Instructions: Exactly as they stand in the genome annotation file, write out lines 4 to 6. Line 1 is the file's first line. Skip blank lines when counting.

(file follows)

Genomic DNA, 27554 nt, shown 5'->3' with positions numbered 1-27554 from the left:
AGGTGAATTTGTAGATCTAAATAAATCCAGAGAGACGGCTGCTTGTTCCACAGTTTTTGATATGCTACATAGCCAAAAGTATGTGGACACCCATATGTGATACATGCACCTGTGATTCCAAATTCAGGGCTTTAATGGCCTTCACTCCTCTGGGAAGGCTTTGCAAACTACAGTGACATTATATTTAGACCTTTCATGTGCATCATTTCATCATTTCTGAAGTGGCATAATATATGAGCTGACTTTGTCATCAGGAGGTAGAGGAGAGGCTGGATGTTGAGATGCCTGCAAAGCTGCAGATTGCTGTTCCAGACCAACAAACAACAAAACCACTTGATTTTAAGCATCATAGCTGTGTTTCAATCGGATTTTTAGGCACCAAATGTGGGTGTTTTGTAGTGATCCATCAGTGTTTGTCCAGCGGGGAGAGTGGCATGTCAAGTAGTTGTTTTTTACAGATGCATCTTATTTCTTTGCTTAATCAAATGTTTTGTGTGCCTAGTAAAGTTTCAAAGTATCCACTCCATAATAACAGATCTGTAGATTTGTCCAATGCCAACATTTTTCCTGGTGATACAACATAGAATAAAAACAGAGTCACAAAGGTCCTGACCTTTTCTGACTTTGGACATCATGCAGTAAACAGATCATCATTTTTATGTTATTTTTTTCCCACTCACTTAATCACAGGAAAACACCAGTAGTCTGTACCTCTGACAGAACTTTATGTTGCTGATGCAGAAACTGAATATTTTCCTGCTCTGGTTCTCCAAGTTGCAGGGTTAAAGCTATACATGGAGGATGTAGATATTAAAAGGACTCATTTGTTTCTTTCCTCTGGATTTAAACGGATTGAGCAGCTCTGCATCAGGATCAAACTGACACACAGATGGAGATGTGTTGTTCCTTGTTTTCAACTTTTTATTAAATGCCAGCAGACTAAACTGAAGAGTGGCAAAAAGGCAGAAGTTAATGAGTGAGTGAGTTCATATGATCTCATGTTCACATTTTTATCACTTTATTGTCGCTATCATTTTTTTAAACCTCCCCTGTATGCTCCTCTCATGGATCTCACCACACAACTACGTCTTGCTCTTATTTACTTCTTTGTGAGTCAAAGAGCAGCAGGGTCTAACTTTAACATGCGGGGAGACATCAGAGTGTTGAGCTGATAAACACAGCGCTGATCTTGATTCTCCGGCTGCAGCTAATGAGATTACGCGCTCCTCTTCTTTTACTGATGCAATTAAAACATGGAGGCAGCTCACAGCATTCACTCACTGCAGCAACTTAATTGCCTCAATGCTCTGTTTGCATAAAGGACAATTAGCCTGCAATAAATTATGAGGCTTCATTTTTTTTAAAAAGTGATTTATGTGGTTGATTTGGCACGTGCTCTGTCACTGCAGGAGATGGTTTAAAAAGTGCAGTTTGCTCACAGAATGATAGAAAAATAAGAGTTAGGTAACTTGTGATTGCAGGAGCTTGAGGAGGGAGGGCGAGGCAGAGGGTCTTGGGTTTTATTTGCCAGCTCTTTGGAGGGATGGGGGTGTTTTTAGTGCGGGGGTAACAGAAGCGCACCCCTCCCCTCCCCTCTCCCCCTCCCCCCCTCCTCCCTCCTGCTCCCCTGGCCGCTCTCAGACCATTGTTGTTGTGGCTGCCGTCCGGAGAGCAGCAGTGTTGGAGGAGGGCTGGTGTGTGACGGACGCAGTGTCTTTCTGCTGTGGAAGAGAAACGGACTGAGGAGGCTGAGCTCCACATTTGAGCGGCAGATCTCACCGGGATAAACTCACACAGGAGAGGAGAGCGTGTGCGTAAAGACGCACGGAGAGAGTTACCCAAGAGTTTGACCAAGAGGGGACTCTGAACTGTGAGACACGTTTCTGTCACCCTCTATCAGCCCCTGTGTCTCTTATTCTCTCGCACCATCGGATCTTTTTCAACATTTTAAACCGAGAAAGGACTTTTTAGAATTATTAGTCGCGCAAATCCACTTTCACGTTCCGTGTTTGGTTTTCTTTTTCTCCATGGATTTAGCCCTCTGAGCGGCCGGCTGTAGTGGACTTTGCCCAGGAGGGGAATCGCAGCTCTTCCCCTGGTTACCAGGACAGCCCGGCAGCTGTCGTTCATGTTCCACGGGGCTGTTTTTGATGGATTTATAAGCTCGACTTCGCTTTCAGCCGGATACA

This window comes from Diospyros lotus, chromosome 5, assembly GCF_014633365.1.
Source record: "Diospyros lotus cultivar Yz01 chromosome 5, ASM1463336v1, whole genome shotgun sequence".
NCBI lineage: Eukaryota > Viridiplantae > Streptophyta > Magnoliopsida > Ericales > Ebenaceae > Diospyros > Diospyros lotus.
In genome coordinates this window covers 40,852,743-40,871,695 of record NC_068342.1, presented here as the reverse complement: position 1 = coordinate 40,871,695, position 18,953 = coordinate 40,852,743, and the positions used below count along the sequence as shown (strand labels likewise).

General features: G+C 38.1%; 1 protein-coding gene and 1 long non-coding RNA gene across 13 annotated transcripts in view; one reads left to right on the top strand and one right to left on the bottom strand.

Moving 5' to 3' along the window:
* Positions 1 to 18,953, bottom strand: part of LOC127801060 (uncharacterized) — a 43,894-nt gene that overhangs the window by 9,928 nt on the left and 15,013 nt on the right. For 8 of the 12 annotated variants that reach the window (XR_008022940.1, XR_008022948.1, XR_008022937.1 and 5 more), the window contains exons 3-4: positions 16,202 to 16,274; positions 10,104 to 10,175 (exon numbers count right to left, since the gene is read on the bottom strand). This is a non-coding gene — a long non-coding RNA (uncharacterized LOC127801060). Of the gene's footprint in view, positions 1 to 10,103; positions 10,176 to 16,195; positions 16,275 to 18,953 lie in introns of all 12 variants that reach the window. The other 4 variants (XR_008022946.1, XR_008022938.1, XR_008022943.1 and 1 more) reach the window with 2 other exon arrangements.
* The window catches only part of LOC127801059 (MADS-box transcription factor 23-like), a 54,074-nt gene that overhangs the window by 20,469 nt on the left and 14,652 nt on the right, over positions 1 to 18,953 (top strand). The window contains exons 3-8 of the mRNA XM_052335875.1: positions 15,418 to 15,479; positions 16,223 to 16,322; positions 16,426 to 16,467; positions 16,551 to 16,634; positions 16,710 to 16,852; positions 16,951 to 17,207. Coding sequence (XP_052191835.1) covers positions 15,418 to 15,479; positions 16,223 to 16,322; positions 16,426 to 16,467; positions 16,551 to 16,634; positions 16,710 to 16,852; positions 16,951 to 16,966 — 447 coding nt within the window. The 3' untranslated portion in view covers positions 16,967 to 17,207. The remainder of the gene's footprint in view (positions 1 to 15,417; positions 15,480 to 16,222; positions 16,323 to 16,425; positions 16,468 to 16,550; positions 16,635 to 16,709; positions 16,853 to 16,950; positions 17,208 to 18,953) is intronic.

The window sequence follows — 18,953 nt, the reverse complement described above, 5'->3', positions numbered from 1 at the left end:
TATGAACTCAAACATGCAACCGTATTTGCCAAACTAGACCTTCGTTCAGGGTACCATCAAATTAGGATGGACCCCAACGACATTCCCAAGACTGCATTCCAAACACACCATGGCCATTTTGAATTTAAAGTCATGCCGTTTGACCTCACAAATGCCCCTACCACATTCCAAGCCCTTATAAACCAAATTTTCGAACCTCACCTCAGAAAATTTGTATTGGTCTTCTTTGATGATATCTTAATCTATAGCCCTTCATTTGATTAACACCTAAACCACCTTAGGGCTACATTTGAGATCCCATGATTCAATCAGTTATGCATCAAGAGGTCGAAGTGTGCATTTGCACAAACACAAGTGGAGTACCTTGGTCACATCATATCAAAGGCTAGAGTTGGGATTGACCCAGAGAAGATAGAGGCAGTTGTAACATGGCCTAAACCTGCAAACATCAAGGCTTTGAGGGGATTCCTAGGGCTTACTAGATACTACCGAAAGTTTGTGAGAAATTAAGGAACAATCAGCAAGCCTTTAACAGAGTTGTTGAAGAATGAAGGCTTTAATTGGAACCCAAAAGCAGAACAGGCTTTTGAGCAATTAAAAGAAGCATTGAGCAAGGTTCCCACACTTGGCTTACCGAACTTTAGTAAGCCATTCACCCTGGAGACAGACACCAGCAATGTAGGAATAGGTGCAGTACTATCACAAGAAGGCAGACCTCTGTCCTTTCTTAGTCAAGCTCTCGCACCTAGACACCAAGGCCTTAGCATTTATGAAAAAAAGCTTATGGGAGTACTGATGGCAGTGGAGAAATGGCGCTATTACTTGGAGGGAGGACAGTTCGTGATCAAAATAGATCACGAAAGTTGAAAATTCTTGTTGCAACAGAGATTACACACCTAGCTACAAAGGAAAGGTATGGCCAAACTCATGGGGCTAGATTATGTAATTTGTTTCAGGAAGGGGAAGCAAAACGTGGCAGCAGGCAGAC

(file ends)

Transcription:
Source record: "Diospyros lotus cultivar Yz01 chromosome 5, ASM1463336v1, whole genome shotgun sequence".
NCBI lineage: Eukaryota > Viridiplantae > Streptophyta > Magnoliopsida > Ericales > Ebenaceae > Diospyros > Diospyros lotus.
In genome coordinates this window covers 40,852,743-40,871,695 of record NC_068342.1, presented here as the reverse complement: position 1 = coordinate 40,871,695, position 18,953 = coordinate 40,852,743, and the positions used below count along the sequence as shown (strand labels likewise).